An Open Letter To The President
Dear Mr. President,
Warm greetings from a concerned citizen. I write to congratulate you on the quick decision and commitment made to managing the coronavirus outbreak. I am glad the microscopic Covid-19 has been able to unite the country in fighting for a common goal. I believe what we become tomorrow is shaped by our experiences. Covid-19 has exposed our weaknesses as a country and has thought us valuable lessons.
Although we will be seeing a spike in the number of cases in the coming weeks due to community transmission, with the right control and preventive measures in place, Covid-19 will be in the history book latest by July/August. However, his vicious siblings and extended family members will visit us in the future, this time fast and furious. Our lessons and experiences on Covid-19 are what would get us ready and set us apart during those moments.
Covid-19 lessons and the way forward:
1. Mr. President we need to establish a working system and not rely on individuals. Our health system was exposed and we are lucky to survive now but in the future we might not be lucky. Our health system should take mental health seriously as it’s often a silent killer especially during and post pandemics. We did and are not investing in Research and Diagnostics to develop medicines against any disease and potential outbreaks. The good news is that we have the men with the right expertise in our universities and other institutions that are woefully underutilized. Mr. President, as the saying goes, ‘a beggar has no choice’, our fight for Ghana beyond Aid would be a mirage if we do not invest in research.
A country that cannot stand for something would lose its identity. We should revisit our traditional value systems; research on our indigenous resources and practices with the contemporary tools to harness valuable insights and knowledge that can be used to solve problems. To be able to compete globally we have to set our standards, then we can compare ours to the rest of the world but to leave what we have and solely depend on others for everything, we are doomed. In summary, the future of this country lies in research-informed policies so let’s invest.
2. Our educational system, although you made a good call to suspend lectures, I personally did not think we should allow students to go back to their hometowns especially leaving regions with no reported cases to regions with cases. That aside, the key thing is that there is a need for massive investment in infrastructural and digitization of our educational system. If this took us by surprise the next one should definitely not. Students should be able to continue studies online without any challenges. We should also use this opportunity to make education all-inclusive, implementing inclusive policy on disability and learning disorder (dyslexia).
3. Digitization of our institutions, particularly, health, financial, marketing/commercial institutions. This will go a long way to reduce disease transmission now and in the future. It is common knowledge that physical contact, cash, folders, especially hospital folders, and groceries can be a means of disease transmission. Digitization does not only reduce the burden of disease transmission but also saves a lot of time and for that matter money, which could be channeled to other important ventures. Digitization cannot be a reality without investing in electricity and the internet. Mr. President, can we religiously invest in electricity and the internet by harnessing our human resources across the globe.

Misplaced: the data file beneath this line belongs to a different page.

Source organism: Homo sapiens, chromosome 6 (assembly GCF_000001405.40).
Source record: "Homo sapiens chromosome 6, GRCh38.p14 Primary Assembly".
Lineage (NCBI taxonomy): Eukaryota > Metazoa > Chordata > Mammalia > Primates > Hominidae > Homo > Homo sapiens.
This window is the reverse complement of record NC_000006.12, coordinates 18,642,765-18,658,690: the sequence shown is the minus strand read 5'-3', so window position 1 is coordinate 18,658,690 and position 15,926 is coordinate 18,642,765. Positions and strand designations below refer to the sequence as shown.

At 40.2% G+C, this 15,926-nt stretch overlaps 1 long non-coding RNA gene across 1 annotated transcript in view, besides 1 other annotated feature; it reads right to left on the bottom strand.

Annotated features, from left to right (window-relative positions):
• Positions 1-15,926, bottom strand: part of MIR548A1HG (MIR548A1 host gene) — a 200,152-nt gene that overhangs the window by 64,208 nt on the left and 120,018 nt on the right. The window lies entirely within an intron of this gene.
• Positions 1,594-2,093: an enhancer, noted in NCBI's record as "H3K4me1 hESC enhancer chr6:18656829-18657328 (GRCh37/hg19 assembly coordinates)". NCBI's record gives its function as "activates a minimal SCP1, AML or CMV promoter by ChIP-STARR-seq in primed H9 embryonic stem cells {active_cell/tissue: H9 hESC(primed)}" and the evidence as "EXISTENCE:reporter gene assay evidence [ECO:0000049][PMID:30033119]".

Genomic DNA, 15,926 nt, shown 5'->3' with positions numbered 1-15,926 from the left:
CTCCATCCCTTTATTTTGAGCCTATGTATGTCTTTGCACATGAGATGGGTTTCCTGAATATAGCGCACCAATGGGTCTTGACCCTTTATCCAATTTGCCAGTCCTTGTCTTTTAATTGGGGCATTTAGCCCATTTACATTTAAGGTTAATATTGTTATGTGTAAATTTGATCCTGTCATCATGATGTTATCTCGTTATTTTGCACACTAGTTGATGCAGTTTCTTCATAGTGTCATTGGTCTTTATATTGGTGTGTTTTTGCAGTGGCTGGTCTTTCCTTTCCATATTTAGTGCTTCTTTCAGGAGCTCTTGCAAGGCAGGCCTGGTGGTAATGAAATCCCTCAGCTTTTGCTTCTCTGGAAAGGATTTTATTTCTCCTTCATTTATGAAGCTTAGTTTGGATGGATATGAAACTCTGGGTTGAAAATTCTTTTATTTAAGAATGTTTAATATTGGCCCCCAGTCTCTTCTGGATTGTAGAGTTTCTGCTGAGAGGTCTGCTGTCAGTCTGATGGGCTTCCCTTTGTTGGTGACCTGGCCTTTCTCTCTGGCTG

4. Mr. President, I must say some citizens of our beloved country are bad and exploitative. In a time where the country needs to be together in love and solidarity. Some citizens take advantage of the vulnerability to sell hand sanitizers, which is key in the fight of this canker. Hand sanitizers are sold over three times the usual price. A GHS 3 detergent is selling at GHS 10 that is 333.3% profit.
Mr. President on a lighter note, I think that it is unfair and they need deliverance and counseling. Also, there have been severe hikes in the prices of food and artificial shortages caused by traders to particularly extort other people in these crucial times where we need each other to overcome this menace.
Mr. President the pandemic would leave a global scar in the financial, educational and health sectors. Plans and policies need to be put in place to manage these issues arising. My special plea is that we need to also take mental health seriously.
In conclusion, we have done well by indulging in prayers. We have given to God and we will continue to give to Him, what is due Him but is time to give Caesar what belongs to him also. I would be glad if you could assemble academics, researchers, industry players, health professionals, etc. to deliberate on the way forward to indeed create Ghana Beyond Aid that we all so very much desire.
God bless our homeland Ghana and make our nation great and strong.
Dr. Osman Dufailu (Ph.D.)
Citizen not a Spectator
Researcher/Lecturer at UDS
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